When Innsbruck Golf Club opened in Helen in the late 1980s, the course was a popular destination for golfers in the metro Atlanta area looking for a little cooler weather during the hot summer months, as well as a unique experience in the German-themed city.
Eventually, Innsbruck’s reputation as a destination resort began to fade, as the golf course underwent several ownership change, gas prices rose and newer and more upscale golf resorts in the northern part of the state emerged as competition.
Innsbruck has been quiet on the Georgia golf scene for the past two decades or so, but that is in the process of changing. A five-star boutique hotel recently began construction on golf course property, and is expected to open in the summer of 2017.
Following the completion of the hotel, phase 2 of construction will begin, featuring bungalows built around the hotel. The hotel will be enjoyed by golfers and non-golfers alike, and will raise the profile of a resort that has plenty to offer.
“It’s always been Innsbruck Golf and Resort,” says Mike McCall, the club’s long time head professional. “But we’ve never had full resort features. Having overnight lodging versus rental homes will create a new atmosphere.”
Innsbruck will continue to offer rental homes for visitors looking to stay in the Helen area for a week or two, but the new Valhalla Resort Hotel will provide a more intimate option for a night or a few days.
The boutique hotel will consist of 25 all-king suites, with an exclusive VIP Suite and a conference room for private dinners and meetings. The hotel will include an upscale restaurant and lobby bar, with each room featuring luxury bedding, a fireplace, a sitting area, a spa bath and a private balcony with mountain views.
There will be an observation lounge on the fourth floor of the hotel, with its amenities including a pool, hot tub, spa, gym and steam room.
In addition to the construction of an on-site hotel, Innsbruck has undergone some other physical changes, with the 2400 square foot golf pro shop having been relocated upstairs with an indoor hitting area and Callaway Fitting Facility added to it.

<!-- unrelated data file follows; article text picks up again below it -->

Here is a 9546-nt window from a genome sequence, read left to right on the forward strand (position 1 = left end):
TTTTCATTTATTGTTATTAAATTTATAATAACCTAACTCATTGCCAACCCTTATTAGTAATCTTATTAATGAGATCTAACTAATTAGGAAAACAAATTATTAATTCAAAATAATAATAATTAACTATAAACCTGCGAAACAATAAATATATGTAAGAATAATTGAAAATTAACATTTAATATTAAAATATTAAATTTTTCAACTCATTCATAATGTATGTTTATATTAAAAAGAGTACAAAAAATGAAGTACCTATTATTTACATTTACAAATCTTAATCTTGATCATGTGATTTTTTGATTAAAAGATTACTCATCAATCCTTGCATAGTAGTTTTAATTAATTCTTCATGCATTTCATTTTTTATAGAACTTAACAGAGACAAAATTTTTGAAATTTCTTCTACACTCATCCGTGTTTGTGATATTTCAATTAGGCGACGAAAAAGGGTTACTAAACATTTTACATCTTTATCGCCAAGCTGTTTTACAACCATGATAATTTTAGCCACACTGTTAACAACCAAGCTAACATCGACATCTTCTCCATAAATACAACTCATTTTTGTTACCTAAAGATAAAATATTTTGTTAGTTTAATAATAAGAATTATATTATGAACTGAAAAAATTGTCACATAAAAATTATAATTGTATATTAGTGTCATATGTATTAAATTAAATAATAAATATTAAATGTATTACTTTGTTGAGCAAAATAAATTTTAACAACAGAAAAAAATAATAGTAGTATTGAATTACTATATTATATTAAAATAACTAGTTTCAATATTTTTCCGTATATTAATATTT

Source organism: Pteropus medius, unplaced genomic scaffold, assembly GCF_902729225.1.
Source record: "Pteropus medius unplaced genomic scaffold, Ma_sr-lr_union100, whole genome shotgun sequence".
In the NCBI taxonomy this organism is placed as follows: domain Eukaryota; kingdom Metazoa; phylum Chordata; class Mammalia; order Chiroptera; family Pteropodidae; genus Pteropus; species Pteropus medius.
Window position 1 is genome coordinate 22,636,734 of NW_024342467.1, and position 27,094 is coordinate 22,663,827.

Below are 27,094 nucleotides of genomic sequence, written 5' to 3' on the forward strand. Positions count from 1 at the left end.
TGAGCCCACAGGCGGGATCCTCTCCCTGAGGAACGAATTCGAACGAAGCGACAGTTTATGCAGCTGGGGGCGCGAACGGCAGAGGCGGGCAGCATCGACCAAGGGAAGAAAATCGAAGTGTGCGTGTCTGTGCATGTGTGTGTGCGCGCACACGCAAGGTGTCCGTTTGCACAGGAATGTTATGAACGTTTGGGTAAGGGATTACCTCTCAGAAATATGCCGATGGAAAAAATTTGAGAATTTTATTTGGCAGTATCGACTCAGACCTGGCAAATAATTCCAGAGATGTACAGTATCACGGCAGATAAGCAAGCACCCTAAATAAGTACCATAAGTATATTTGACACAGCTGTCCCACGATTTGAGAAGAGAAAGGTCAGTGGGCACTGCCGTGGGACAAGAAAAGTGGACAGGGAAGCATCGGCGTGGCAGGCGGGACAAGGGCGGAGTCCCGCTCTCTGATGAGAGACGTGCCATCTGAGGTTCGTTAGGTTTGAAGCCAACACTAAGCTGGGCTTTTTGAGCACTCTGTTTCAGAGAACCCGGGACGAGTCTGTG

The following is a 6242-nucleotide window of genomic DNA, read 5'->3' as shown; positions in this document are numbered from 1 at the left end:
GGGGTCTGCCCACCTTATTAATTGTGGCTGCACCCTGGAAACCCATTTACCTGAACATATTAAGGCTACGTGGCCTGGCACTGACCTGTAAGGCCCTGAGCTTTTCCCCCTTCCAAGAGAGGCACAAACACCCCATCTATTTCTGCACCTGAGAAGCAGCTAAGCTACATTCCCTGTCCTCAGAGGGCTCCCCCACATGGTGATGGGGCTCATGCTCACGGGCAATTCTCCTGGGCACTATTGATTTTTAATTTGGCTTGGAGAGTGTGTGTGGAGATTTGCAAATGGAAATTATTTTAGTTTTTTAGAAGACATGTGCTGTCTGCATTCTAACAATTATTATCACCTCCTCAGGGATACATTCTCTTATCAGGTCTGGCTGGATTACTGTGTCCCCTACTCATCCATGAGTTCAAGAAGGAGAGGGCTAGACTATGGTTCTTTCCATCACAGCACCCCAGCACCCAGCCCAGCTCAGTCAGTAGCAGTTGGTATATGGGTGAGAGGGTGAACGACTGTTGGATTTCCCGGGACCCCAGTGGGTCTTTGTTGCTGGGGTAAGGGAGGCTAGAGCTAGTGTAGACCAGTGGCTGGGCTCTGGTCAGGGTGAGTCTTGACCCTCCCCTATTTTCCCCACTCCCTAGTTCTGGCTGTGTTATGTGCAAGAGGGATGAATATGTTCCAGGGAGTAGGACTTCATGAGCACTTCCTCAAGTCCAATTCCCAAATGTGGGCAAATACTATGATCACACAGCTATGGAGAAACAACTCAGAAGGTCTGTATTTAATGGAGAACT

After Innsbruck went through what McCall describes as “several different owners,” the homeowners association purchased the course during the hard economic times of 2009 and “kept us viable,” McCall says.
With more concerned and active ownership involvement, Innsbruck has stabilized after some lean years for the golf industry, and McCall says there was a significant increase in play in 2015, and the numbers have improved even more this year.
McCall credits that in large part to the quality conditions of the course, particularly the greens, which he believes are “as good as they are anywhere.”
As a resort-oriented course with a strong local membership, Innsbruck serves a dual need for the community of Helen. And with the homeowners association operating the club, they have a strong incentive to ensure that both aspects of the club are being properly served.
“It’s like being two different facilities,” says McCall, who has a major role in making sure that both constituencies are taken care of.
The golf course opened in 1987 and was designed by Bill Watts, a south Florida-based architect who also did the layout at Sky Valley some 15 years earlier. Innsbruck is a playable, entertaining mountain design, and offers the aesthetically pleasing visuals of a mountain-style course, along with considerably cooler temperatures than golfers throughout the state are accustomed to during the Summer.
Along with the wonderful views of the nearby mountains, a round at Innsbruck typically includes up close and personal views of the wildlife that live on and around the course, and help make the relatively short drive from metro Atlanta a worthwhile endeavor.
“Innsbruck is a true mountain course,” McCall says, with the layout sporting some of the challenges you expect in a mountain setting.